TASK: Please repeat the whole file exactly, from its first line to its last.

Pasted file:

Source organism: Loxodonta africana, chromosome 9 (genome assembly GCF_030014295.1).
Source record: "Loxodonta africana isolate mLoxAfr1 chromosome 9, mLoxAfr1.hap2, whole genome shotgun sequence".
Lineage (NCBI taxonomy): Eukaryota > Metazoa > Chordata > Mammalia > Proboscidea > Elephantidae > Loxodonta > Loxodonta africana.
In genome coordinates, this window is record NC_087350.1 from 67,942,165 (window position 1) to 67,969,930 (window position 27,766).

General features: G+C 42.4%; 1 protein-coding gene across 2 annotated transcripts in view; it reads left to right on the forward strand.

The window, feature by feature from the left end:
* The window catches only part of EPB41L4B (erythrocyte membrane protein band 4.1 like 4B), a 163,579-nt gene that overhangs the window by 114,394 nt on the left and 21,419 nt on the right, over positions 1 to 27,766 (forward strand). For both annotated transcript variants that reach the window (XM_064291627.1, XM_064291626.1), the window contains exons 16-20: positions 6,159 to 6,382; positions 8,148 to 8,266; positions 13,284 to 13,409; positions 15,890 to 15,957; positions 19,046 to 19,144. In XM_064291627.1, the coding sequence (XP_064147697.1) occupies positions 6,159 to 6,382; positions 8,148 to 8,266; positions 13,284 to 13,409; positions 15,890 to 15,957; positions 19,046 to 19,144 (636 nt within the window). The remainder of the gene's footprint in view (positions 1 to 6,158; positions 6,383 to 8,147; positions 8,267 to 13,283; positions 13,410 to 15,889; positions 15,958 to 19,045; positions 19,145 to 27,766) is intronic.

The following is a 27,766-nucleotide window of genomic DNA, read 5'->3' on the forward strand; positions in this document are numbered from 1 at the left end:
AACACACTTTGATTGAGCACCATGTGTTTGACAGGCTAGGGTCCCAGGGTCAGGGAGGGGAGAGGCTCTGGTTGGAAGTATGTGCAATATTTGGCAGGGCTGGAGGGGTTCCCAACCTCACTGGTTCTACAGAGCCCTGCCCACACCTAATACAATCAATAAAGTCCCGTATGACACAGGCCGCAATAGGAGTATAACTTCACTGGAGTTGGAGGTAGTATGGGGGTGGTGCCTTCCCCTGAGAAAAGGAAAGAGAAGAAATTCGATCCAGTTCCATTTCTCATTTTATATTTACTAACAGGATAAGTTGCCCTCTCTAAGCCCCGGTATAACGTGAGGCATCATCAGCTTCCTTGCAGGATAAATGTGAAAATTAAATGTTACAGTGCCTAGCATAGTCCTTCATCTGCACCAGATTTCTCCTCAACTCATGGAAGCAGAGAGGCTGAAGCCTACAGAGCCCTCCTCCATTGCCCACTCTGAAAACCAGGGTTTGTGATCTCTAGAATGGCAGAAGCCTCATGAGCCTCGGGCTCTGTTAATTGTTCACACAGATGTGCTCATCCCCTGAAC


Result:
Source organism: Loxodonta africana, chromosome 9 (genome assembly GCF_030014295.1).
Source record: "Loxodonta africana isolate mLoxAfr1 chromosome 9, mLoxAfr1.hap2, whole genome shotgun sequence".
Lineage (NCBI taxonomy): Eukaryota > Metazoa > Chordata > Mammalia > Proboscidea > Elephantidae > Loxodonta > Loxodonta africana.
In genome coordinates, this window is record NC_087350.1 from 67,942,165 (window position 1) to 67,969,930 (window position 27,766).

General features: G+C 42.4%; 1 protein-coding gene across 2 annotated transcripts in view; it reads left to right on the forward strand.

The window, feature by feature from the left end:
* The window catches only part of EPB41L4B (erythrocyte membrane protein band 4.1 like 4B), a 163,579-nt gene that overhangs the window by 114,394 nt on the left and 21,419 nt on the right, over positions 1 to 27,766 (forward strand). For both annotated transcript variants that reach the window (XM_064291627.1, XM_064291626.1), the window contains exons 16-20: positions 6,159 to 6,382; positions 8,148 to 8,266; positions 13,284 to 13,409; positions 15,890 to 15,957; positions 19,046 to 19,144. In XM_064291627.1, the coding sequence (XP_064147697.1) occupies positions 6,159 to 6,382; positions 8,148 to 8,266; positions 13,284 to 13,409; positions 15,890 to 15,957; positions 19,046 to 19,144 (636 nt within the window). The remainder of the gene's footprint in view (positions 1 to 6,158; positions 6,383 to 8,147; positions 8,267 to 13,283; positions 13,410 to 15,889; positions 15,958 to 19,045; positions 19,145 to 27,766) is intronic.

The following is a 27,766-nucleotide window of genomic DNA, read 5'->3' on the forward strand; positions in this document are numbered from 1 at the left end:
AACACACTTTGATTGAGCACCATGTGTTTGACAGGCTAGGGTCCCAGGGTCAGGGAGGGGAGAGGCTCTGGTTGGAAGTATGTGCAATATTTGGCAGGGCTGGAGGGGTTCCCAACCTCACTGGTTCTACAGAGCCCTGCCCACACCTAATACAATCAATAAAGTCCCGTATGACACAGGCCGCAATAGGAGTATAACTTCACTGGAGTTGGAGGTAGTATGGGGGTGGTGCCTTCCCCTGAGAAAAGGAAAGAGAAGAAATTCGATCCAGTTCCATTTCTCATTTTATATTTACTAACAGGATAAGTTGCCCTCTCTAAGCCCCGGTATAACGTGAGGCATCATCAGCTTCCTTGCAGGATAAATGTGAAAATTAAATGTTACAGTGCCTAGCATAGTCCTTCATCTGCACCAGATTTCTCCTCAACTCATGGAAGCAGAGAGGCTGAAGCCTACAGAGCCCTCCTCCATTGCCCACTCTGAAAACCAGGGTTTGTGATCTCTAGAATGGCAGAAGCCTCATGAGCCTCGGGCTCTGTTAATTGTTCACACAGATGTGCTCATCCCCTGAAC